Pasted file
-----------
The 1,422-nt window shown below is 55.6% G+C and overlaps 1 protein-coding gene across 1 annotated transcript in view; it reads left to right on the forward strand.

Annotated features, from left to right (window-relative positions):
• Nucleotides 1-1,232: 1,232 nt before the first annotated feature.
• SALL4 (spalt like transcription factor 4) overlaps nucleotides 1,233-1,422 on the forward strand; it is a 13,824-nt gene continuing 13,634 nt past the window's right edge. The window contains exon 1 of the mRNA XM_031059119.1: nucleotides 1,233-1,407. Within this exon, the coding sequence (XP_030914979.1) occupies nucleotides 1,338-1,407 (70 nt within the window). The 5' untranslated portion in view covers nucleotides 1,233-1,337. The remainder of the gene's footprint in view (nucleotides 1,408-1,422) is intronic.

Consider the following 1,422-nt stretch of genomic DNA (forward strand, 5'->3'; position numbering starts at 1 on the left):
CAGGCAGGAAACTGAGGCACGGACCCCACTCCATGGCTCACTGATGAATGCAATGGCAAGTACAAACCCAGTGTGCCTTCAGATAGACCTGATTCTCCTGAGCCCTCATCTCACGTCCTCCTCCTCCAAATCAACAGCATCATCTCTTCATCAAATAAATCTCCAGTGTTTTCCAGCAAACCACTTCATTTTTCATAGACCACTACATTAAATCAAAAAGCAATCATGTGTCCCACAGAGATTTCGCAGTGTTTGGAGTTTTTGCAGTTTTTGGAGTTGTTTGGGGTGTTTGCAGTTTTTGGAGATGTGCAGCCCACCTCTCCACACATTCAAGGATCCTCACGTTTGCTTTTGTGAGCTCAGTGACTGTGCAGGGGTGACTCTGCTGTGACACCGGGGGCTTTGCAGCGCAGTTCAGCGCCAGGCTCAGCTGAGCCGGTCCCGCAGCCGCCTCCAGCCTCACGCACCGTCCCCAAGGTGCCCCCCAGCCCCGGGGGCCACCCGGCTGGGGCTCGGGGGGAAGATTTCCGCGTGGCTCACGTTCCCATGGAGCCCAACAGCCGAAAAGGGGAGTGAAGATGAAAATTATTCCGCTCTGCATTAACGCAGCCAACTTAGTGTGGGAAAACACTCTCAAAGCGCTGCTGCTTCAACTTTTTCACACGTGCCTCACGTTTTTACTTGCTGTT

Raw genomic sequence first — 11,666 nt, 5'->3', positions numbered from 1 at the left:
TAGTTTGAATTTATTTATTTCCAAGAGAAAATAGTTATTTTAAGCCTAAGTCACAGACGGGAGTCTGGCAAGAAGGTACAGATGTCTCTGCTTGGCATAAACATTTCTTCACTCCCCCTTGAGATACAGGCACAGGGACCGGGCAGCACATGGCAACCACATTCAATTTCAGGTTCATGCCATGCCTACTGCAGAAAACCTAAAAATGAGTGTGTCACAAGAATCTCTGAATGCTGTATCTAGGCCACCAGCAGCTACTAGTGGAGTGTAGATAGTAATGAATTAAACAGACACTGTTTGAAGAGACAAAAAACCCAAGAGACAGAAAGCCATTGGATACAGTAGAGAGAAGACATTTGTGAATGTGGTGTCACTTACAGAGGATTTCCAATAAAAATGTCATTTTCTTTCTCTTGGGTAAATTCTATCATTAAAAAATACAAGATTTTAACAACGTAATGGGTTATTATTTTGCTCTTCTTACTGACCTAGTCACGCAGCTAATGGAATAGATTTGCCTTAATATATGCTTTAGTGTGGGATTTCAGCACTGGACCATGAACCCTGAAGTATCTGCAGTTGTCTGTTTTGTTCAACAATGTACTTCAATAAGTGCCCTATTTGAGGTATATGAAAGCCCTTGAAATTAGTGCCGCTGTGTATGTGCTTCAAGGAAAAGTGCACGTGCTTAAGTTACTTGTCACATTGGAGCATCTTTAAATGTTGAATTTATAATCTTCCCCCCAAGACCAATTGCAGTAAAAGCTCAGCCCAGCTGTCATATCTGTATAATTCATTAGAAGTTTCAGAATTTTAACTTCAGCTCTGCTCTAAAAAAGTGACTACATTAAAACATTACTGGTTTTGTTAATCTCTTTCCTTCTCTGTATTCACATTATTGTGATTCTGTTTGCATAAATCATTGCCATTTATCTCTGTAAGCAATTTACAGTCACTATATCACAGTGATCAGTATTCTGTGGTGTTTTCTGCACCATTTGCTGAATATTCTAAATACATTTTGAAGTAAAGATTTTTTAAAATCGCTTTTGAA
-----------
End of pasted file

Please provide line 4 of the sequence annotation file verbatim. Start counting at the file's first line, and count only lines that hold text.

• SALL4 (spalt like transcription factor 4) overlaps nucleotides 1,233-1,422 on the forward strand; it is a 13,824-nt gene continuing 13,634 nt past the window's right edge. The window contains exon 1 of the mRNA XM_031059119.1: nucleotides 1,233-1,407. Within this exon, the coding sequence (XP_030914979.1) occupies nucleotides 1,338-1,407 (70 nt within the window). The 5' untranslated portion in view covers nucleotides 1,233-1,337. The remainder of the gene's footprint in view (nucleotides 1,408-1,422) is intronic.